That's why I have always preferred books who present introductions to those that present exhaustive compilations of something.

I am waiting for some math guru to write a similar book for the math branches and their current applications to the industry. Many paradigms have been broken with this kind of reasoning:

That was applied with success in this field, but that other field has some similarities with it. What if we apply that also here ?

So the question should not about the tools or frameworks, the should be a about the paradigm shift that originated them and the problem they solve.

A good exercise for that is reviewing the tech comparison charts of wikipedia, the software reviews, etc.

Absolutely true!

Paradigms, architectural styles/patterns, and design patterns are really essential to properly solve a problem.

I really feel thankful being a software architect, so that I can realize when someone jumping for microservices solution (with docker, kubernetes, and whatever super duper tech) just cuz it's fancy 🤦

Or automating tests with Selenium just cuz big company X are using it 🤮

As you said, understanding the tech might be important to finish a specific project, but realizing the problems which the tech solves is x10 billion more important.

I guess it's time to write an article on "Why Software Architecture REALLY Matters for All Developers".

Looking forward to the article! I love it when an article breaks down the tiny problems from the top level to see the big picture (in this case, software architecture). I would love to learn.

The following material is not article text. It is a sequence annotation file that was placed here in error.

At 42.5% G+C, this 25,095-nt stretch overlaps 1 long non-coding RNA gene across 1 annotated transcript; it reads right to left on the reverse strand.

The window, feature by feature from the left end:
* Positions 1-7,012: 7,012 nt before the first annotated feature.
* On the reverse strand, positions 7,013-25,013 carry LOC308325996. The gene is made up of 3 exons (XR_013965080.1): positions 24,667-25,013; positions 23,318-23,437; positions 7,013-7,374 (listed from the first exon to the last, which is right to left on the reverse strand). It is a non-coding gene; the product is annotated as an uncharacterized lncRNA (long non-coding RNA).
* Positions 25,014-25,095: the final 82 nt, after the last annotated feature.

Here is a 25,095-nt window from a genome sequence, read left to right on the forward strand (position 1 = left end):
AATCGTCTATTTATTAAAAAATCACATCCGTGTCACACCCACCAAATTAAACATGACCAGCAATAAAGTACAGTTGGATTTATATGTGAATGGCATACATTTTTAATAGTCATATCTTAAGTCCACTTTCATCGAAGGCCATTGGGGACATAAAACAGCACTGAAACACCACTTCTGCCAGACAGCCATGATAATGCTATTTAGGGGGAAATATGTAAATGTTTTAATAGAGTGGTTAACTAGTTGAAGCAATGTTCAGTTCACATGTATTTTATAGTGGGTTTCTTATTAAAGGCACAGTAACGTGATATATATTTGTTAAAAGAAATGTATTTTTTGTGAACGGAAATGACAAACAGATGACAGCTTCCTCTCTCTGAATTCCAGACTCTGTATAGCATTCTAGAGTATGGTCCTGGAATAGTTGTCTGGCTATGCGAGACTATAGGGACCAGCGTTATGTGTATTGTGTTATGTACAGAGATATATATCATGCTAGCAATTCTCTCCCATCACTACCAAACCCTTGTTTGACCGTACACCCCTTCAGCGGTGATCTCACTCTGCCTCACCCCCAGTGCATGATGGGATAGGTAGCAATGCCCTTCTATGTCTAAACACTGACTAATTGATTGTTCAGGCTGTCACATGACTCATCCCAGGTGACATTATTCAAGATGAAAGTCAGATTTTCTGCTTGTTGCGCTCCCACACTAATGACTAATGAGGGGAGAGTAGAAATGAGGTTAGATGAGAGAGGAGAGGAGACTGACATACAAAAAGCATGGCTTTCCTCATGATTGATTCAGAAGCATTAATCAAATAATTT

Whoa, TIL! Thanks for the info about Docker. Will definitely try it out someday...

It is not a hype.

Poor choice of word, I guess. What I meant was the popularity. Hype kind of takes the meaning not in a good way.

At the end, if we don't learn how to build your dev environments aligned to the deployments

Sure, knowing only how to build the development is bad on its own. But never actually tried building one for production has the same degree of sin, IMO. My idea is that one should know the benefit of using Docker in production first, then running it in development. As mentioned in OP, I haven't had any necessity to do it yet. Once I actually tried running one on prod, I would definitely see the benefit of running it in development.


As mentioned in OP, I haven't had any necessity to do it yet

I guess those are the best paradigm shifts for tools. That tool that we think we don't need, and at the end we can not live without them.

I had such a similar feeling during the rise of version control software, unit tests, etc.. I did programs at least six years without all of that and 24 years later I don't imagine living without them.

tool that we think we don't need, and at the end we can not live without them.

In hindsight, there are tools that we think we needed, but as it turns out it has become irrelevant or replaced by better ones. On the top off my head: Coffeescript (ES6 and Typescript made it irrelevant), jQuery (browser maturity/frontend framework made it irrelevant), Browserify (Webpack/other better bundler tools made it irrelevant). Obviously, I'm not saying Docker is going to be one of them LOL, I'm just saying that the statement could go both ways.

But I truly agree with you with version control, unit tests. There are certain things that we could invest early and it turned out to be really essential. I think it takes experience to know if which tool is which, and with Docker I'm going to agree with you because my devops skills as a frontend dev is totally 👎🏼 😂 Thanks for the detailed info tho!